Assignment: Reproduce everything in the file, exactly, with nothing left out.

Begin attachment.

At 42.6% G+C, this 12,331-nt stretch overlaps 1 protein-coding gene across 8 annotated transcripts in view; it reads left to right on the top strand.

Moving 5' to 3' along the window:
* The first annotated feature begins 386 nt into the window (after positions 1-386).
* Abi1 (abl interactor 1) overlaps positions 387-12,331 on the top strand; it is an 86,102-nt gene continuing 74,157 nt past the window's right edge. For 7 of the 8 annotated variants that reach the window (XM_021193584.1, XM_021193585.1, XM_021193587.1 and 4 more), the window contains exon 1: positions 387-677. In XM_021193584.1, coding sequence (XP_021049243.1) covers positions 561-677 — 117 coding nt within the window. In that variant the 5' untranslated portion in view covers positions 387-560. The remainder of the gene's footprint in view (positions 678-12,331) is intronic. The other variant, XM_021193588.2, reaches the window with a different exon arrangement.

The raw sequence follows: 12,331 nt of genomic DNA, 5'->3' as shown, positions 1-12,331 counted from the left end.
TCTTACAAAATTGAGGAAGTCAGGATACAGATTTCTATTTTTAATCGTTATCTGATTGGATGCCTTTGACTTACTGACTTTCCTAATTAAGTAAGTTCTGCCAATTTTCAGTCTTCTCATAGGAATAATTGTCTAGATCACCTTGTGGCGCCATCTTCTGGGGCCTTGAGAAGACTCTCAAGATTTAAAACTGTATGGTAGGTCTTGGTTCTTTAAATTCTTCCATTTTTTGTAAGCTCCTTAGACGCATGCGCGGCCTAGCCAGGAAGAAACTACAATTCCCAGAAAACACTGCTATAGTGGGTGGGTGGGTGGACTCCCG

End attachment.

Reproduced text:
At 42.6% G+C, this 12,331-nt stretch overlaps 1 protein-coding gene across 8 annotated transcripts in view; it reads left to right on the top strand.

Moving 5' to 3' along the window:
* The first annotated feature begins 386 nt into the window (after positions 1-386).
* Abi1 (abl interactor 1) overlaps positions 387-12,331 on the top strand; it is an 86,102-nt gene continuing 74,157 nt past the window's right edge. For 7 of the 8 annotated variants that reach the window (XM_021193584.1, XM_021193585.1, XM_021193587.1 and 4 more), the window contains exon 1: positions 387-677. In XM_021193584.1, coding sequence (XP_021049243.1) covers positions 561-677 — 117 coding nt within the window. In that variant the 5' untranslated portion in view covers positions 387-560. The remainder of the gene's footprint in view (positions 678-12,331) is intronic. The other variant, XM_021193588.2, reaches the window with a different exon arrangement.

The raw sequence follows: 12,331 nt of genomic DNA, 5'->3' as shown, positions 1-12,331 counted from the left end.
TCTTACAAAATTGAGGAAGTCAGGATACAGATTTCTATTTTTAATCGTTATCTGATTGGATGCCTTTGACTTACTGACTTTCCTAATTAAGTAAGTTCTGCCAATTTTCAGTCTTCTCATAGGAATAATTGTCTAGATCACCTTGTGGCGCCATCTTCTGGGGCCTTGAGAAGACTCTCAAGATTTAAAACTGTATGGTAGGTCTTGGTTCTTTAAATTCTTCCATTTTTTGTAAGCTCCTTAGACGCATGCGCGGCCTAGCCAGGAAGAAACTACAATTCCCAGAAAACACTGCTATAGTGGGTGGGTGGGTGGACTCCCG